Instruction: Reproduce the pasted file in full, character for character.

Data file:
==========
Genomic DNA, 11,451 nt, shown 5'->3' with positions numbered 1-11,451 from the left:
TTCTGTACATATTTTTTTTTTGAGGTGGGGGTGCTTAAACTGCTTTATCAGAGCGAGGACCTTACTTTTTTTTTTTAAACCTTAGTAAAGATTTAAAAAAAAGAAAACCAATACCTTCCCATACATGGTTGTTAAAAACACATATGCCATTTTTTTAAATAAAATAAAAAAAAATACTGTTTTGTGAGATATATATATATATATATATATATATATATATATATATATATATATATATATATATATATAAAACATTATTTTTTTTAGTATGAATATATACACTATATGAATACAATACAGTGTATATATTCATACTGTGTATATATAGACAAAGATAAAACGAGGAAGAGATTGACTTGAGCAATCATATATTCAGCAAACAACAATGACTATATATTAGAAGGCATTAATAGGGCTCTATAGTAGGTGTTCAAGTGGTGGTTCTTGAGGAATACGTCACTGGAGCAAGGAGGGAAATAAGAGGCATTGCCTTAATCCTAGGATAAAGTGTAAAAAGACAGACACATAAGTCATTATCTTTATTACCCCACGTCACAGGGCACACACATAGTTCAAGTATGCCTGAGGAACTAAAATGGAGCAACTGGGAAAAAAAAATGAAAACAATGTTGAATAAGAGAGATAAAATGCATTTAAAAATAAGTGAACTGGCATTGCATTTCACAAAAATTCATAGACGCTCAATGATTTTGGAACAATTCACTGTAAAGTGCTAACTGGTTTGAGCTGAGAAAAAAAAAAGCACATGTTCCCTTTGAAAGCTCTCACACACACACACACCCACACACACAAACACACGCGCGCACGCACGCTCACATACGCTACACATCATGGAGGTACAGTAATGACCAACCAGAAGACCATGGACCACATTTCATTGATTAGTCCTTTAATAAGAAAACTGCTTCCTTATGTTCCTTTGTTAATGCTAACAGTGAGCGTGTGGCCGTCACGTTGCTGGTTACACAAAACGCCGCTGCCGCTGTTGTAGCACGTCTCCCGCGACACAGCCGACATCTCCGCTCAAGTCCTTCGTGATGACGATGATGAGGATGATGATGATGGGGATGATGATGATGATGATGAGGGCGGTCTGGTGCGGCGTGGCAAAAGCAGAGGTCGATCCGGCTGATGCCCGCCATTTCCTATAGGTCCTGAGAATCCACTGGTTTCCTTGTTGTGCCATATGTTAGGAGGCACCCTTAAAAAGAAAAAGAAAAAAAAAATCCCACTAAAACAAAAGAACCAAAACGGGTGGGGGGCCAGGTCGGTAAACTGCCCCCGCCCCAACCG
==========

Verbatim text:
Genomic DNA, 11,451 nt, shown 5'->3' with positions numbered 1-11,451 from the left:
TTCTGTACATATTTTTTTTTTGAGGTGGGGGTGCTTAAACTGCTTTATCAGAGCGAGGACCTTACTTTTTTTTTTTAAACCTTAGTAAAGATTTAAAAAAAAGAAAACCAATACCTTCCCATACATGGTTGTTAAAAACACATATGCCATTTTTTTAAATAAAATAAAAAAAAATACTGTTTTGTGAGATATATATATATATATATATATATATATATATATATATATATATATATATATATATATATAAAACATTATTTTTTTTAGTATGAATATATACACTATATGAATACAATACAGTGTATATATTCATACTGTGTATATATAGACAAAGATAAAACGAGGAAGAGATTGACTTGAGCAATCATATATTCAGCAAACAACAATGACTATATATTAGAAGGCATTAATAGGGCTCTATAGTAGGTGTTCAAGTGGTGGTTCTTGAGGAATACGTCACTGGAGCAAGGAGGGAAATAAGAGGCATTGCCTTAATCCTAGGATAAAGTGTAAAAAGACAGACACATAAGTCATTATCTTTATTACCCCACGTCACAGGGCACACACATAGTTCAAGTATGCCTGAGGAACTAAAATGGAGCAACTGGGAAAAAAAAATGAAAACAATGTTGAATAAGAGAGATAAAATGCATTTAAAAATAAGTGAACTGGCATTGCATTTCACAAAAATTCATAGACGCTCAATGATTTTGGAACAATTCACTGTAAAGTGCTAACTGGTTTGAGCTGAGAAAAAAAAAAGCACATGTTCCCTTTGAAAGCTCTCACACACACACACACCCACACACACAAACACACGCGCGCACGCACGCTCACATACGCTACACATCATGGAGGTACAGTAATGACCAACCAGAAGACCATGGACCACATTTCATTGATTAGTCCTTTAATAAGAAAACTGCTTCCTTATGTTCCTTTGTTAATGCTAACAGTGAGCGTGTGGCCGTCACGTTGCTGGTTACACAAAACGCCGCTGCCGCTGTTGTAGCACGTCTCCCGCGACACAGCCGACATCTCCGCTCAAGTCCTTCGTGATGACGATGATGAGGATGATGATGATGGGGATGATGATGATGATGATGAGGGCGGTCTGGTGCGGCGTGGCAAAAGCAGAGGTCGATCCGGCTGATGCCCGCCATTTCCTATAGGTCCTGAGAATCCACTGGTTTCCTTGTTGTGCCATATGTTAGGAGGCACCCTTAAAAAGAAAAAGAAAAAAAAAATCCCACTAAAACAAAAGAACCAAAACGGGTGGGGGGCCAGGTCGGTAAACTGCCCCCGCCCCAACCG